Funding Research

Funding Research

Nearly $3 Million Committed

The Team Jack Foundation is focused on raising money for pediatric brain cancer research.  Because of your support, and the support of all of the incredible donors from all across the country, the Team Jack Foundation has committed nearly $3,000,000 to pediatric brain cancer research since it's inception.  This includes research currently ongoing, as well as new projects that have been developed for investment by the Foundation. 

Project 1: Drug Efficacy, Genetic Mutation Identification

Project 1: Drug Efficacy, Genetic Mutation Identification
Project 1: Drug Efficacy, Genetic Mutation Identification

The Team Jack Legacy Fund by CureSearch (the predecessor to the Team Jack Foundation) awarded a $275,000 research grant to the prestigious Dana Farber Cancer Institute/Harvard Medical School to help fund translational and innovative pediatric brain cancer research in January of 2013.  This research project is analyzing the efficacy of cancer drug delivery to a tumor site so as to determine whether or not efficacy is being achieved.  This project will analyze the molecular structure of existing cancer medications and re-engineer them so that they can get past the blood-brain barrier and to the tumor site for treatment efficacy. Other aspects of the project include the process of identifying other genetic mutations ("oncogenes") in pediatric brain tumors to determine what causes them to grow.  After identifying any new genetic mutations, the project will turn its focus to working towards chemically engineering a "smart drug."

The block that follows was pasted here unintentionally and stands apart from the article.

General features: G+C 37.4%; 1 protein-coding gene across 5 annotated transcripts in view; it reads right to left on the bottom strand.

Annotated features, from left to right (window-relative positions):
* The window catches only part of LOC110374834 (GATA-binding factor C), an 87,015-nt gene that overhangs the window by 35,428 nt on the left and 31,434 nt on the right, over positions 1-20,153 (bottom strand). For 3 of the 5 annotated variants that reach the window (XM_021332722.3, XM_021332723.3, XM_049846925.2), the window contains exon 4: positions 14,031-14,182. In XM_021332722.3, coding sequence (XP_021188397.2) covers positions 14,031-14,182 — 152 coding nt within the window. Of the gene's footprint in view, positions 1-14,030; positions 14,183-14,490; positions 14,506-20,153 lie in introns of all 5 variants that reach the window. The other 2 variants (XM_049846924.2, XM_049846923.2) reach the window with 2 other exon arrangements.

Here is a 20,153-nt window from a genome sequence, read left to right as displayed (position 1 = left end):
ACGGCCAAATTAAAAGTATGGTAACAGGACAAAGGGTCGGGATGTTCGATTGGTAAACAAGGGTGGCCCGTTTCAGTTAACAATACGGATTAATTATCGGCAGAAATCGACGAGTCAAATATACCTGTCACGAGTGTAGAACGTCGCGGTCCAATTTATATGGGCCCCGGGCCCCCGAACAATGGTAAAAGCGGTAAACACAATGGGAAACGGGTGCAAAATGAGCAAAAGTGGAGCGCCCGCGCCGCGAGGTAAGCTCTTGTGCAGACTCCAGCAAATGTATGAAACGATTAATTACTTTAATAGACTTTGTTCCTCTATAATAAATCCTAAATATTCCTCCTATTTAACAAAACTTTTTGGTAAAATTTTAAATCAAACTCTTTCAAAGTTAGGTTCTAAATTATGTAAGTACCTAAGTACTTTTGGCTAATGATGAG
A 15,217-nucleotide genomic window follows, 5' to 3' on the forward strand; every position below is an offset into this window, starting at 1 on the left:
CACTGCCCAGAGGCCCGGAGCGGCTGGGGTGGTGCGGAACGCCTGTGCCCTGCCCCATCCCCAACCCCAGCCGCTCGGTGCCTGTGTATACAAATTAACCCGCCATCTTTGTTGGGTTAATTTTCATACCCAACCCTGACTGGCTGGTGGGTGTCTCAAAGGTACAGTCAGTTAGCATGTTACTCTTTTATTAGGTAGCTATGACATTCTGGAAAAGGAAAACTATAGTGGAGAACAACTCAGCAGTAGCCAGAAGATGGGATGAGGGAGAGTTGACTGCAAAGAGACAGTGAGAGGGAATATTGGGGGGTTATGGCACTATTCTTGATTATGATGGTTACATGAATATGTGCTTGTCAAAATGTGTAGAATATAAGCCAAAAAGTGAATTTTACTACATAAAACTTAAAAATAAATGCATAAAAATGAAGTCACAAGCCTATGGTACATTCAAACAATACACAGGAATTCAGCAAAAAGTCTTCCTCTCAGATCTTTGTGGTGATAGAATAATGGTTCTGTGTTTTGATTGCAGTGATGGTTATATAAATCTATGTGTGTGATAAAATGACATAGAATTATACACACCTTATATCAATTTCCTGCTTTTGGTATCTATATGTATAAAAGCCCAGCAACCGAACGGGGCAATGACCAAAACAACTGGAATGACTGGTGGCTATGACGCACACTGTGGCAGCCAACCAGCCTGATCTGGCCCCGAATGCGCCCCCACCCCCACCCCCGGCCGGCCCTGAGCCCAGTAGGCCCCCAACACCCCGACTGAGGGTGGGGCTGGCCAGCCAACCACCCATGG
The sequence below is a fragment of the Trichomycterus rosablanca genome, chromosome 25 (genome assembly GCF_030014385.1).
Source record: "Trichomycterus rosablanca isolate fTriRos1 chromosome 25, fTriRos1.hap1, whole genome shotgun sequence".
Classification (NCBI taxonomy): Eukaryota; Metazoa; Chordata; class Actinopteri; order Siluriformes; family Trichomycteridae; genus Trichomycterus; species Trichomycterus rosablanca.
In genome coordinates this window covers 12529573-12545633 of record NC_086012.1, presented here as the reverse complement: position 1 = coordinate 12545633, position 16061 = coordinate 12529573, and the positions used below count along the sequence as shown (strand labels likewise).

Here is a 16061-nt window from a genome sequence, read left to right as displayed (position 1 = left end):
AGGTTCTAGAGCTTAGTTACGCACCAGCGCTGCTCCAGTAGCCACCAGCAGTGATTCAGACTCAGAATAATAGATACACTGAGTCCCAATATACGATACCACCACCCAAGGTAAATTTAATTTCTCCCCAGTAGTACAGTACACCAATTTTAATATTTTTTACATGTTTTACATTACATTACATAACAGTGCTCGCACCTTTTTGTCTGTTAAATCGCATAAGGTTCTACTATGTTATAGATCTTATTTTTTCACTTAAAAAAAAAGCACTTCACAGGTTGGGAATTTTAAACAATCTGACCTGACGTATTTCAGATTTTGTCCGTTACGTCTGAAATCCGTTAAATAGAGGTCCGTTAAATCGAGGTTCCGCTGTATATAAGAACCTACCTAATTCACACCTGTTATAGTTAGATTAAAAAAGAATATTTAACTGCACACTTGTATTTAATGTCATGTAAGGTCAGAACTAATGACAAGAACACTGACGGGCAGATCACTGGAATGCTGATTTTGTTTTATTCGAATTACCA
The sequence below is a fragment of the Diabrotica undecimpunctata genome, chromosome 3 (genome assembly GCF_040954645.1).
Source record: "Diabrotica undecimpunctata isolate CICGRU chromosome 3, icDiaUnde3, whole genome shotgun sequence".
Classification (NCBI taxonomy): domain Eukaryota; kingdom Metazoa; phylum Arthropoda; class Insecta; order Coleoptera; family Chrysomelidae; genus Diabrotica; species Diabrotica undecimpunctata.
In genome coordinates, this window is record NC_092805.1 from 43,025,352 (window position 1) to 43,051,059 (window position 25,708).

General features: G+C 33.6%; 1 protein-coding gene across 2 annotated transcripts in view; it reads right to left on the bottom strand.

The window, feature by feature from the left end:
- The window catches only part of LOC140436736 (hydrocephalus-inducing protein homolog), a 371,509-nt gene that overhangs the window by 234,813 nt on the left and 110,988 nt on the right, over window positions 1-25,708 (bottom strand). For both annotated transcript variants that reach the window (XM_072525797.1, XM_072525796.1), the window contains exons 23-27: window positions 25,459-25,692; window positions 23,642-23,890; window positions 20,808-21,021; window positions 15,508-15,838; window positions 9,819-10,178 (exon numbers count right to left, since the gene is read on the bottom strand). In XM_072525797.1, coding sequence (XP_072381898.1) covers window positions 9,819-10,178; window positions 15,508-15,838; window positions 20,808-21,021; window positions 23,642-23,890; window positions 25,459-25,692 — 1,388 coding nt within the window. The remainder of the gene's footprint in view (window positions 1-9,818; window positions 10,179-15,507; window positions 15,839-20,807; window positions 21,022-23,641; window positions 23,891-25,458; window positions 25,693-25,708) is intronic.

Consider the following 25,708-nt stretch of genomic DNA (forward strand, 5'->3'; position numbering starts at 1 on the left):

Project completed:  see results here.

Principal Investigator: Dr. Charles Stiles, Director of Cancer of Biology at Harvard Medical School/Scientist-Dana Farber Cancer Institute

Project 2: Medulloblastoma Acceleration Project

Project 2: Medulloblastoma Acceleration Project
Project 2: Medulloblastoma Acceleration Project

The Team Jack Foundation in conjunction with CureSearch served as a partial sponsor on a very exciting research project relating to a specific type of pediatric brain cancer known as Medulloblastoma.  Led by William Weiss, MD, PhD at the University of California, San Francisco, this grant was awarded to investigate their hypothesis that drugs that reprogram the epigenome can improve outcomes for children with high-risk medulloblastoma.  Dr. Weiss and his team are working to develop new treatments for high-risk medulloblastoma by identifying mutations in epigenetic regulators, and using drugs that target these mutations.  

Learn project update information here.

Principal Investigator: William Weiss, MD, PhD at the University of California, San Francisco